Over the next year, John Key faces a choice between his – and New Zealand's – international reputation on one hand and National's support base on the other as he wrestles with reducing our carbon footprint
If you use the language of the Prime Minister's favourite past-time to describe his political style, you'd say he's got a great short game. Short-term, or at least term-to-term, he's proven himself a master reading the public's appetites and knowing his political limits.
Call it poll-driven or short-sighted, but it's been darn effective both in managing the immediate economic crises his government's faced and winning votes. As I've written about Bill English before, this government has been defined as much by what it hasn't done as what it has. But there's a flip-side to this, laid bare at the G20 this weekend.
One of the defining marks of the Key years has been a refusal to engage with long-term issues; "kicking the can down the road", as some like to call it. His modus operandi has been to say, if I don't have to face up to it now, I'll leave it for some other PM. You can see it in his refusal to engage on the retirement age, cutting contributions to the Cullen Fund, public transport and of course climate change.
But he can't keep kicking the climate can down the road as he has done. His golfing buddy Barack Obama called Tony Abbott out this weekend at the G20 in Australia in a pretty unsubtle way. You might he he shirt-fronted Abbott, talking of the risk of the Great Barrier Reef disappearing before he and his grand-kids had a chance to see it.
Obama said the Asia-Pacific region had more to lose from climate change than any other part of the world and said all countries needed to act and act decisively. You could argue Key was as shirt-fronted by that as Abbott was.
Our Emissions Trading Scheme is now a joke, emissions are up 20 percent under National and by the Ministry of the Environment's own estimates say we are nowhere near on track to meet our own goal of cutting emissions to 50 percent of 1990 emissions by 2050.
Key has settled on a safe series of political spin lines regarding climate change – New Zealand is too small to make a difference, nothing matters unless the big emitters change, we're doing our bit through the global alliance, we already use a lot of renewable energy, and we have a unique footprint that's got more to do with farming than fuel.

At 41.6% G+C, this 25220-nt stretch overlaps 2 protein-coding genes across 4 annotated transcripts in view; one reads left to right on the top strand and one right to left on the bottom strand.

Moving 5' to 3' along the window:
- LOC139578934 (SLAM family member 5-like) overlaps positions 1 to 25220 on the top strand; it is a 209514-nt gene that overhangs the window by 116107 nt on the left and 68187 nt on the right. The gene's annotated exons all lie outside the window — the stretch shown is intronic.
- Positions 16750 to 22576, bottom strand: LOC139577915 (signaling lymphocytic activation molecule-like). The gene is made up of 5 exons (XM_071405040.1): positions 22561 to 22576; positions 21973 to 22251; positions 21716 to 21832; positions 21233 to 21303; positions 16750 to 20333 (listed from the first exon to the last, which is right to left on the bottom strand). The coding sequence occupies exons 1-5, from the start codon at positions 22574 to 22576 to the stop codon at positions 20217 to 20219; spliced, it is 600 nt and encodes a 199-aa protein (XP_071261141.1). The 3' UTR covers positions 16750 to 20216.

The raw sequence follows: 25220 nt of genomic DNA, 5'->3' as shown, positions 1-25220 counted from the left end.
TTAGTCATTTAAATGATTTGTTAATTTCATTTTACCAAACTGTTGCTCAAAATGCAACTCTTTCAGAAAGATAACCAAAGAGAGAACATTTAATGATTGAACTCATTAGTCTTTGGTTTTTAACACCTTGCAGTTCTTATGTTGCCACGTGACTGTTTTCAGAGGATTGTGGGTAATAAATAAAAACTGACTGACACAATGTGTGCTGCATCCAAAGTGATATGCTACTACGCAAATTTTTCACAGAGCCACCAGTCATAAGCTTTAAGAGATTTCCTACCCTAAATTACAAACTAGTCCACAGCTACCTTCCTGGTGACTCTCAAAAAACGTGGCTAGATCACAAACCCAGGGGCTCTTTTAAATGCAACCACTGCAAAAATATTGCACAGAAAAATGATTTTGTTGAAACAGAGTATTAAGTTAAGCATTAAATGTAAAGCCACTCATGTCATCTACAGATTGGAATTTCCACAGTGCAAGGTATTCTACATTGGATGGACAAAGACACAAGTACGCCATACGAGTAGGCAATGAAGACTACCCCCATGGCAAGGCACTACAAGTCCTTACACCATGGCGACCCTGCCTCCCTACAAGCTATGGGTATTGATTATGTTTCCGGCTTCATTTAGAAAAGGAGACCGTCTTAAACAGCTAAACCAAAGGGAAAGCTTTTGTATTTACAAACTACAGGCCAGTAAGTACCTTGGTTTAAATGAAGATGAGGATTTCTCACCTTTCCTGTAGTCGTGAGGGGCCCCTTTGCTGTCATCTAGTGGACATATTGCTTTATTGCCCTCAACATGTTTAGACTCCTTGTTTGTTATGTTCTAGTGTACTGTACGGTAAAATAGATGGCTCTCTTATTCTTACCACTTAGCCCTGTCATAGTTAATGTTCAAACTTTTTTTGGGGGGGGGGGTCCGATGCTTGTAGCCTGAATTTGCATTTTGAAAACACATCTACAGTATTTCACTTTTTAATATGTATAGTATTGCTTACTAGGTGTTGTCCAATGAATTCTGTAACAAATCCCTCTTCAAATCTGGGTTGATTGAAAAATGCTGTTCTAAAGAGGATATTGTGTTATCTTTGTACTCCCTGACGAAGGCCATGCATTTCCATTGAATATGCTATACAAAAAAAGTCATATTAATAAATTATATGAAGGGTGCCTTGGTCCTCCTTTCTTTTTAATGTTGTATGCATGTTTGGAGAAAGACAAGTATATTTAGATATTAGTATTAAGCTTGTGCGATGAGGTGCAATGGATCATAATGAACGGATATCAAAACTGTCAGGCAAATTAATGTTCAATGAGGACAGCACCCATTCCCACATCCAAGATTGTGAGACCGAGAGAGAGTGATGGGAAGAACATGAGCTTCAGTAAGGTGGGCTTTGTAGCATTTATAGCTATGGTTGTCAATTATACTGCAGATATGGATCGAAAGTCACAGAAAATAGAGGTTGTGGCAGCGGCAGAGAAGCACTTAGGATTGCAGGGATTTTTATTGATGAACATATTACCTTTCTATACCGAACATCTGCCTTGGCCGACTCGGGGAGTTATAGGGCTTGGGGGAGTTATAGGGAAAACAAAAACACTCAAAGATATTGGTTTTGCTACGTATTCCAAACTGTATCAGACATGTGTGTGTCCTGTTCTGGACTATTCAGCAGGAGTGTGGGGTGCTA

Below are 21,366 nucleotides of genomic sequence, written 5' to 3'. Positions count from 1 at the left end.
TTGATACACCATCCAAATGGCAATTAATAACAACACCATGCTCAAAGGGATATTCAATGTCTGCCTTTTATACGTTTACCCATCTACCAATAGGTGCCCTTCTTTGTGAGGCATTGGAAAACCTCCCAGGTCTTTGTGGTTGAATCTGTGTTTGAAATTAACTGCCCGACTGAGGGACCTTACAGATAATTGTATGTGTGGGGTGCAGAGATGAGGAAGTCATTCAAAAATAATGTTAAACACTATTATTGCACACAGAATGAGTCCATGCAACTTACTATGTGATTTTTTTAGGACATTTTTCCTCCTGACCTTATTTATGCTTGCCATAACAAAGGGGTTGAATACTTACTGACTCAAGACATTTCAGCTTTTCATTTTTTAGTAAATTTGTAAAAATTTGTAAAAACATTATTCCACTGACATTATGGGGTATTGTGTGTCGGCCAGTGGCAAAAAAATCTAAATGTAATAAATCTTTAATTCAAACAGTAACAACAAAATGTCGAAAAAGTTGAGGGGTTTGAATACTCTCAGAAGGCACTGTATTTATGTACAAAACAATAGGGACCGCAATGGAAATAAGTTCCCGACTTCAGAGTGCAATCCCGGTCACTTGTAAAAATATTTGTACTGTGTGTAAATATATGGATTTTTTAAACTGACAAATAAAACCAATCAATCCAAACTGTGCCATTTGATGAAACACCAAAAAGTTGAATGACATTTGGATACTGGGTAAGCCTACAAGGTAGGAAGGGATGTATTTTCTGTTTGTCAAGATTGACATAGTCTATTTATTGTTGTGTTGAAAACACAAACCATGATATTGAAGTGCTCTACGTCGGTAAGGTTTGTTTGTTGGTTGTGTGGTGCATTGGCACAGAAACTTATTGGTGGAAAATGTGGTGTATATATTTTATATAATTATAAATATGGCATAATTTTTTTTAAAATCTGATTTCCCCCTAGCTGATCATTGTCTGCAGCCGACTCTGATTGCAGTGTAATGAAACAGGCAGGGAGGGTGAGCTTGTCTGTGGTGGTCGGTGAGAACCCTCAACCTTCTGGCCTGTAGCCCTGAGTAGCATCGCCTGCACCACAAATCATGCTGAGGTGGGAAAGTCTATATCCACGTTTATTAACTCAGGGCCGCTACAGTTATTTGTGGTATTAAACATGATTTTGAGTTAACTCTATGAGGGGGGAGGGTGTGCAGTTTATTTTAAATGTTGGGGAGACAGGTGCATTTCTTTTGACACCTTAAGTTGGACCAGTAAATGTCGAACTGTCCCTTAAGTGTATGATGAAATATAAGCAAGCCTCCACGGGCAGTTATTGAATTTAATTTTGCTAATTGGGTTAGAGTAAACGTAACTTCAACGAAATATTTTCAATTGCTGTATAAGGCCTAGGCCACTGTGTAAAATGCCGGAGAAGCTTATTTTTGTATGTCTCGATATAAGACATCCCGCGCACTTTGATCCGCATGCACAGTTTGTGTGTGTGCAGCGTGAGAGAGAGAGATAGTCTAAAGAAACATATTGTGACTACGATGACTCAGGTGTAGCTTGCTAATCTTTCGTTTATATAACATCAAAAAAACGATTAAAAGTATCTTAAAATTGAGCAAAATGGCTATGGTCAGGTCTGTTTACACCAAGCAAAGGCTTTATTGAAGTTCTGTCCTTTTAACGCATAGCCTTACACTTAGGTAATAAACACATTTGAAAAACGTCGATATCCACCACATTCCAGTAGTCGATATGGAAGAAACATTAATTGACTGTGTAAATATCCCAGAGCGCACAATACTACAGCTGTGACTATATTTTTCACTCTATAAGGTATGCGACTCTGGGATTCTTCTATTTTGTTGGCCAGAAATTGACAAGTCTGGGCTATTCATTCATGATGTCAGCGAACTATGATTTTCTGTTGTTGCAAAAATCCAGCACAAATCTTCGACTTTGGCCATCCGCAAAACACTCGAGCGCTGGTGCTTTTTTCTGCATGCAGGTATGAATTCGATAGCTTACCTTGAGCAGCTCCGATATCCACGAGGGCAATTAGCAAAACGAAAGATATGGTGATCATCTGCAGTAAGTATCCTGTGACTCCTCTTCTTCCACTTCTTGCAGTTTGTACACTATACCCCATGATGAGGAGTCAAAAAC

He's evolving the argument behind that last point, saying that because we produce food for the world – and the world does need more food – other countries should give us an free pass and not insist we cut emissions as much as them.
All of these lines work at home; Key's political calculation is that anyone who truly cares about these issues is probably voting Green anyway, so for at least another term or three there's little political cost to him in ignoring the problem. But it'll be less acceptable abroad.
In truth, Key's reluctance to move comes down to the economy and his government's failure to "re-balance" it. Because we are so over-dependent on dairy – and agriculture more generally – making a difference to our emissions would come at a high cost to our farmers, and therefore the country.
Because Key and Co don't like to look long-term, they've failed to see a) the economic need of transitioning to a more blatantly green economy and b) the economic opportunity of being a market leader in this area. The deal between China and the US this month looks like an opportunity missed for this country; China has to spend what in technical terms you might call a gazillion dollars to ensure its emissions peak by 2030. That will mean a lot more non-coal-fired plants; if we had taken the Greens' advice six years ago and put the power of the state and market behind our own renewables energy we'd be in a great position to reap the profits.
That's all by-the-by now, but the very real problem for Key is that Obama is determined action on climate change will be a legacy of his presidency and with China moving on the issue, the time could be ripe for real action.
The next focal point for world decision-making is at the United Nations climate change conference in November next year and the pressure will be on for substantive action. Obama has already said the Copenhagen conference failed because leaders were still negotiating when they arrived, whereas the talking should be done by then and they should arrive merely to ratify. That means hard talking – and cabinet agreeing a new reduction target – early next year.
So Key and his cabinet face some tough choices.
On Sunday the Prime Minister all-but ruled out moving agriculture into our ETS while he's in power, which will make it hard to seriously cut emissions given that, as he says, we have a unique footprint with close to half of our emissions coming from methane.
He tried out this line about being a food-basket for the world, but it will be a hard sell. Lots of countries, America and China included, can argue they produce more food than we do and America exports tonnes more to the world. So why should we be able to hide at the back of the class and not be called out? Can we actually hide at such an event now we're on the Security Council? And are we prepared to sacrifice our reputation for moral leadership?
It seems international pressure means we will have to come up with a better target and will actually have to do something to achieve it, rather than heading in the wrong direction as we have under National. But farmers and much of the National Party base will be fighting that all the way.
So what's Key to do? Is his decision determined by his golfing buddy and international reputation or his support base and fourth-term dream?
Or, dare I hope, by a sense of responsibility to his grand-children's generation, so eloquently described by Obama in Brisbane on Saturday.